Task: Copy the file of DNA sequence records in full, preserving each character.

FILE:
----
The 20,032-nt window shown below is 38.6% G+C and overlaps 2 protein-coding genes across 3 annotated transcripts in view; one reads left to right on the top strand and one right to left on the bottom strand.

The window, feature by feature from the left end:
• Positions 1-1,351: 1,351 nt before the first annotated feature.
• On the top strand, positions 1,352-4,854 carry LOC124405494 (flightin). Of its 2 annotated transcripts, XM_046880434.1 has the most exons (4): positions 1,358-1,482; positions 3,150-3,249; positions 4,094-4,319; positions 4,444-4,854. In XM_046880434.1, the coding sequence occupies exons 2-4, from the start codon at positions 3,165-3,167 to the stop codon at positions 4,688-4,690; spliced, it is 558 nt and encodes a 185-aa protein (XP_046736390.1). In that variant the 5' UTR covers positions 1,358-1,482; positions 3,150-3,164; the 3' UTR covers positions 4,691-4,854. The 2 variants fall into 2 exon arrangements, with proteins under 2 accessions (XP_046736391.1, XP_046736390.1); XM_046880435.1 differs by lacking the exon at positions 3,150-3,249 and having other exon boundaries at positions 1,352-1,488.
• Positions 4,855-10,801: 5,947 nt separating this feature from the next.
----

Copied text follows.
The 20,032-nt window shown below is 38.6% G+C and overlaps 2 protein-coding genes across 3 annotated transcripts in view; one reads left to right on the top strand and one right to left on the bottom strand.

The window, feature by feature from the left end:
• Positions 1-1,351: 1,351 nt before the first annotated feature.
• On the top strand, positions 1,352-4,854 carry LOC124405494 (flightin). Of its 2 annotated transcripts, XM_046880434.1 has the most exons (4): positions 1,358-1,482; positions 3,150-3,249; positions 4,094-4,319; positions 4,444-4,854. In XM_046880434.1, the coding sequence occupies exons 2-4, from the start codon at positions 3,165-3,167 to the stop codon at positions 4,688-4,690; spliced, it is 558 nt and encodes a 185-aa protein (XP_046736390.1). In that variant the 5' UTR covers positions 1,358-1,482; positions 3,150-3,164; the 3' UTR covers positions 4,691-4,854. The 2 variants fall into 2 exon arrangements, with proteins under 2 accessions (XP_046736391.1, XP_046736390.1); XM_046880435.1 differs by lacking the exon at positions 3,150-3,249 and having other exon boundaries at positions 1,352-1,488.
• Positions 4,855-10,801: 5,947 nt separating this feature from the next.